Getting Rid of Plantar Fasciitis May Be Easier Than You Think

by | Aug 10, 2018 | Heel and Arch Pain

Nothing can put a grinding halt to your “get up and go” attitude like a sharp, stabbing pain in your heels as soon as you get up. If you have lived with heel pain like this for a while, the term “plantar fasciitis” may have started to enter your vernacular. It is the most common cause of the heel pain we regularly see in our office. If it’s the cause of your pain, then you’re far from the only one who knows what you’re going through. There tends to be a big complication among many plantar fasciitis sufferers, though: they don’t try to do anything to fight their heel pain! For every person who comes through our doors seeking treatment, there are plenty more who just silently bear with their discomfort. That just sounds miserable! In many cases, plantar fasciitis can be very much improved through conservative methods. Even a few lifestyle changes can make a big difference! So how about we make a deal? We will discuss some simple things you can do at home to help with your heel pain, and if your heels are still bothering you after that, it’s time to give us a call, OK? (Really, we are perfectly fine with you giving us a call now, if you want, but we thought we’d give you more options.)

Get Some Foot Rest

Among the best remedies for just about any type of injury or irritation is taking a break from the activities that may have been causing it. If you have been into running and other types of athletic training, that might mean taking a small hiatus, or temporarily switching up your activities to something less wearing on your feet, such as swimming or cycling. The plantar fascia needs time to heal just like any other part of you. Plantar Fasciitis

Ice Yourself

When it comes to the powers of heat, cold, and non-steroidal anti-inflammatory drugs (NSAIDs) on plantar fasciitis, cold tends to be the type of therapy that has the greatest effect on people. Applying a cold compress to the heel and bottom of the foot for no more than 20 minutes at a time can be a helpful way to provide relief. It may especially be worth trying about 20 minutes before you go to bed, as well. Instead of a compress, one little trick is to fill a plastic water bottle with water (but not all the way!) and stick it in your freezer. When you want to chill your heel, take the bottle out and use it as a roller against the bottom of your foot!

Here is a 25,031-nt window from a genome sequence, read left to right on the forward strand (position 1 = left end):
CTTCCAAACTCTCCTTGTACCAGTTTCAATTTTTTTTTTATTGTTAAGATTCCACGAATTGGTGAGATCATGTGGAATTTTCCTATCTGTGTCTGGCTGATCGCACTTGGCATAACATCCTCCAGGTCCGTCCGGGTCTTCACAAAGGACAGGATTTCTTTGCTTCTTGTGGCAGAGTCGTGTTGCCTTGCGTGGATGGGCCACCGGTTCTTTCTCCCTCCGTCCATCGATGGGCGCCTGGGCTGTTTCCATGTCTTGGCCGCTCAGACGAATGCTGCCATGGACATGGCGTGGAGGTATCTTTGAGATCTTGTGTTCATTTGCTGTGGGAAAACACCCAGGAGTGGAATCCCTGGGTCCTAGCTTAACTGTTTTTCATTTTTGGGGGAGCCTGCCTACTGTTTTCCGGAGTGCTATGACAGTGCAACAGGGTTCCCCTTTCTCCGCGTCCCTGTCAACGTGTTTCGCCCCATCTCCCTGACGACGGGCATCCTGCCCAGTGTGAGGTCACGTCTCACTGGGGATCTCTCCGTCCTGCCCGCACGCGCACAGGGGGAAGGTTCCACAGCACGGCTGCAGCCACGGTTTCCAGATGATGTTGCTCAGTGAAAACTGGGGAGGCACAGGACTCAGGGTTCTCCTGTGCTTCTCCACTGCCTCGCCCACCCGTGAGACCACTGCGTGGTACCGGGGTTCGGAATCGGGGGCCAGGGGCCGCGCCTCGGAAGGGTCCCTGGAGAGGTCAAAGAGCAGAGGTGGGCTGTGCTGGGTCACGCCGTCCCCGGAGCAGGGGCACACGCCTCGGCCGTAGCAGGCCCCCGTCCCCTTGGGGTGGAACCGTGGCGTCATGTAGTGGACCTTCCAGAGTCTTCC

Get Stretching

So why does plantar fasciitis hurt so darn much in the morning or after being inactive? Because your plantar fascia and surrounding connections are likely tight. Once you start to move around, they loosen up and things tend to improve. If you regularly engage in stretching, however, you can help reduce this irritation and, usually, the pain. The water bottle trick above is not only a good icing maneuver, it helps stretch the area as well! You can do the same with a tennis ball, if you wish. Here are some other stretches to try:
  • Calf Stretches will help loosen tight calf muscles, which can place strain on the plantar fasciia.
    • Stand at arm’s length facing a wall
    • Place one foot behind the other
    • Slowly bend your front leg forward, keeping your back knee straight and back heel on the ground
    • Hold for 15-30 seconds. Repeat 3 times.
    • Switch the positions of your feet and perform 3 more repetitions
  • Toe Stretches help you loosen up from the other end of your plantar fasciia.
    • Sit in a chair and cross one leg over the other
    • Grasp the big toe of the foot you crossed over (the one off the ground) and pull it gently toward you
    • Hold for 15-30 seconds. Repeat 3 times.
    • Reverse the position of your legs and repeat with the other foot
  • Towel Stretches focuses on the area in-between the areas of the previous two exercises.
    • Sit in a chair
    • Use a towel folded lengthwise to create a strap (if you have a fitness band, that can work too)
    • Place the strap beneath the arches of both feet
    • Keeping the ends of the strap in your hands, gently pull the tops of your feet toward you
    • Hold 15-30 seconds and repeat 3 times

Try Taping

Kinesiology tape (you know, the kind you sometimes see on runners) has the potential to stretch muscles and tissues, as well as provide support. However, unless you are a trainer or physical therapist (or know someone else who is), you might not know the proper technique to benefit your condition. And even if you do, it might not still have much of an effect. It is only recommended if you know what you’re doing.

What if None of This Works that Well?

In some cases, the above treatments can be enough to make plantar fasciitis pain vanish. If so, we’re happy for you! In other cases, though, pain and problems can persist. If that is your story, then it’s time to visit Kansas Foot Center for a closer look. A professional examination can help narrow down the specific causes of your plantar fasciitis. Knowing this, treatment can be directed more specifically toward the problem. This might mean a different approach toward stretching or changing your lifestyle. It might also mean more advanced treatments such as custom orthotics, night splints, or physical therapy. We might even recommend laser therapy for treating pain and aiding recovery. In rare cases, surgery might be considered. Whatever the recommendations, we will be sure to discuss them in full detail with you and answer any questions you may have. Don’t let heel pain from plantar fasciitis or any other cause put a damper on your daily life. Call us today at (866) 222-5177 or fill out our online form to have our staff reach out to you.